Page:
11 feel that new supplementary tag (e.g. scramble=yes) would be OK-ish, but are against new highway=* value
11 would be OK with new highway=value, but think that it should be something more generic and not so narrowly scoped (e.g. highway=demanding_path + demanding_path=scramble)
11 feel that there are Verifiability issues (i.e. too subject and/or not clearly defined, corner cases, etc.)
14 (and more, as sac_scale as well as scramble=yes might count here too) seem to miss the point why is was proposed as separate highway=* value (because it is according to current experience very near impossible to get renderers/routers to correctly parse secondary tags too).
So, the majority feels that sac_scale=* and other existing tags are good enough.
If you still disagree with that @Hungerburg, I would suggest:
take more time to prepare it. Explain clearly but in short why separate highway=* value is wanted, and exactly why secondary tags like sac_scale=* and scramble=yes don’t cut it (x out of y renderers/routers mislead unsuspecting people on such technical trails, c.f. via_ferrata how it helped). It should fit in one paragraph of about 5 (not too long) sentences. Also provide link to a post with more detailed evaluations if needed. That should take care of point (5), as well as much of (1) and (2).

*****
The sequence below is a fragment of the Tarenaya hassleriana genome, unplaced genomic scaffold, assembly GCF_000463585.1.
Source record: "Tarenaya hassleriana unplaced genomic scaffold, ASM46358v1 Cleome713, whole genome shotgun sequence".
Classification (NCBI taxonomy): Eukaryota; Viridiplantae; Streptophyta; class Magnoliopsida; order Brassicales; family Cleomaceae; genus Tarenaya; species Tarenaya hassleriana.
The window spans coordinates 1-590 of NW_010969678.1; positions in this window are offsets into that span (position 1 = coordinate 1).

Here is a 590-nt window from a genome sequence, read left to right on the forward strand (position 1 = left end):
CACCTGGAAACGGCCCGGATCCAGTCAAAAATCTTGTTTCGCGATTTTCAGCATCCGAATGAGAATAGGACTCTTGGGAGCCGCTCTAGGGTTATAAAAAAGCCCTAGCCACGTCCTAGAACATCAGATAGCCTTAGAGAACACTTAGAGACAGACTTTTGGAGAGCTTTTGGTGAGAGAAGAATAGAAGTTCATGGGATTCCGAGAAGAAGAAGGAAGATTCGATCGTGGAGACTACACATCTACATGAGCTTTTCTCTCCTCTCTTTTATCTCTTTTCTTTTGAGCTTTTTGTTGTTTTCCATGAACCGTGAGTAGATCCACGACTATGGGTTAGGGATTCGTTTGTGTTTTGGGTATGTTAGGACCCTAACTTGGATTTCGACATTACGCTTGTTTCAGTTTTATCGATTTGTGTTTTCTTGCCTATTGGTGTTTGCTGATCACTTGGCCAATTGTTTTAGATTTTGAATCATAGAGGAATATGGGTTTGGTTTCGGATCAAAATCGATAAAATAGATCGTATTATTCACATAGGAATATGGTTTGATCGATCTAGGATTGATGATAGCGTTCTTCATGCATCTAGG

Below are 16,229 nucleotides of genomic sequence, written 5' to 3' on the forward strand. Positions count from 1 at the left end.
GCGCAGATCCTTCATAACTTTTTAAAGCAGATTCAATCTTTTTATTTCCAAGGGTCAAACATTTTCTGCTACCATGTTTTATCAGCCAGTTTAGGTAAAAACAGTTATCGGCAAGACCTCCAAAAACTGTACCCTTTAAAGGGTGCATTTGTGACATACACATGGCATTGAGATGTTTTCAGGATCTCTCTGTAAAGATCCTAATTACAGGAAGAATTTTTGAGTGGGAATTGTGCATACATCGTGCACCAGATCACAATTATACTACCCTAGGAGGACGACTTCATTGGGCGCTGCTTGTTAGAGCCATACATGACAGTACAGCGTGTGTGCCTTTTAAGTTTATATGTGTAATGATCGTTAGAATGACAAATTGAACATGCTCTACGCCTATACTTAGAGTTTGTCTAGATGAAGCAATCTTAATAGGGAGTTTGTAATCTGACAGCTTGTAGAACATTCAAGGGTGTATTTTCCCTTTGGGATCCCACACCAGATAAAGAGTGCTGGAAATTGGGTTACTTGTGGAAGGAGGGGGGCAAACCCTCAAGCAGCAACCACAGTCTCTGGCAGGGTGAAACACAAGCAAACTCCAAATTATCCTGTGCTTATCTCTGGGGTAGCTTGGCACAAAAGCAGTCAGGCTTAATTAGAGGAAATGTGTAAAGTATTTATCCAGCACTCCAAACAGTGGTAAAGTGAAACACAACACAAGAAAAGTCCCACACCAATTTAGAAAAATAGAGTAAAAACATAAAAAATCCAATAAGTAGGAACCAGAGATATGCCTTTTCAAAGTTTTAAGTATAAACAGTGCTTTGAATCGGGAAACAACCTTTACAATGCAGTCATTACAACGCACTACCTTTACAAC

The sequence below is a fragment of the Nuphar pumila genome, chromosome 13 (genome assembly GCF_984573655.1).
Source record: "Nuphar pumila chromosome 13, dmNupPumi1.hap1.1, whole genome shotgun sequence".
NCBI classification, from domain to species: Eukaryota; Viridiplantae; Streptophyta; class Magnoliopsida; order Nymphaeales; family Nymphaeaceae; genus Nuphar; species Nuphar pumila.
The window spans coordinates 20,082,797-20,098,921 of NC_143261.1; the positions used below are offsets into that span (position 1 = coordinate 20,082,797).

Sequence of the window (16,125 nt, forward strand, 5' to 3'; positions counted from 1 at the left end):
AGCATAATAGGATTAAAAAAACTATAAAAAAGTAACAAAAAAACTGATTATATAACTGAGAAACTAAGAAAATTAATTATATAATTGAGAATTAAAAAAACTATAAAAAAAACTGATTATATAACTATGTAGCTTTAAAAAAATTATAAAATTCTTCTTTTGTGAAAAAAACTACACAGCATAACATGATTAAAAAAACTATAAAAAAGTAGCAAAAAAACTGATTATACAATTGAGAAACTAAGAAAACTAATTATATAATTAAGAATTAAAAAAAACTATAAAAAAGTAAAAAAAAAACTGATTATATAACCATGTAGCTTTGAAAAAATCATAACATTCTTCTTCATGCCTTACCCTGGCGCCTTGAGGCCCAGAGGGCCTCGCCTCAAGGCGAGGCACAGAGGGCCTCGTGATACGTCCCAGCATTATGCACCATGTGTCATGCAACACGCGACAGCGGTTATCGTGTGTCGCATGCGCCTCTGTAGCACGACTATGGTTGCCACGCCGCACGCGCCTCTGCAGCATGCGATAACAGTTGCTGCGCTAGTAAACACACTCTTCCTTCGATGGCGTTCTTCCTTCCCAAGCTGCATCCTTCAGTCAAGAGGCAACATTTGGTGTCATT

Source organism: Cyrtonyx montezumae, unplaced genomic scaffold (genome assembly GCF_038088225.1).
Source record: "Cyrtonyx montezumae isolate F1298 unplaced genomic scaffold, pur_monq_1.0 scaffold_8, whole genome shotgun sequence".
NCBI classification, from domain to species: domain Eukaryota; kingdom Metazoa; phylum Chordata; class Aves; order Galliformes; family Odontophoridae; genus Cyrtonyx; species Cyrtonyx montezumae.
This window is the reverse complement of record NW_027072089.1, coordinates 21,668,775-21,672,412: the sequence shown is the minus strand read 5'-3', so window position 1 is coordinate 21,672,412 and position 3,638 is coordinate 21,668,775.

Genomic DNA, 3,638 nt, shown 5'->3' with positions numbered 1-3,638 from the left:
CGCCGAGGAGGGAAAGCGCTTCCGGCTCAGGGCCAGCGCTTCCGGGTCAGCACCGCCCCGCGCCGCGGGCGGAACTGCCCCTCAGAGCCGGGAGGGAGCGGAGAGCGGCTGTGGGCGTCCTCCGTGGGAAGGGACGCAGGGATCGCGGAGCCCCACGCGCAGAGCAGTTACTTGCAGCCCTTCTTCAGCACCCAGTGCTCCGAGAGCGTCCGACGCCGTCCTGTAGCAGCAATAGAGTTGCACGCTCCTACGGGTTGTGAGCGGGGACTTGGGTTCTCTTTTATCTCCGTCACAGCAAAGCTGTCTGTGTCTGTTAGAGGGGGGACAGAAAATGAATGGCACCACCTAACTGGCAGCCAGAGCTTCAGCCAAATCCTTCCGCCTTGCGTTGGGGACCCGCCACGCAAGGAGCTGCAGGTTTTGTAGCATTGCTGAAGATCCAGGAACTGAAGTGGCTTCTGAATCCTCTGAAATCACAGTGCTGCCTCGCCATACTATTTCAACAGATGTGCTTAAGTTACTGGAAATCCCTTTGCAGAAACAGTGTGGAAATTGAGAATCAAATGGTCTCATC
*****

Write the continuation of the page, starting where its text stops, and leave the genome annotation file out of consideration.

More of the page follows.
go with something more generic like highway=demanding_path + demanding_path=scramble. Give 3-4 more popular options for other demanding_path=* values besides scramble as examples to demonstrate why it is preferred to a secondary key, but be clear you’re not trying to get approval for them in that proposal at that time. That should take care of whole point (3) as well as majority (if not all) of point (2), as well as some of the point (5) too.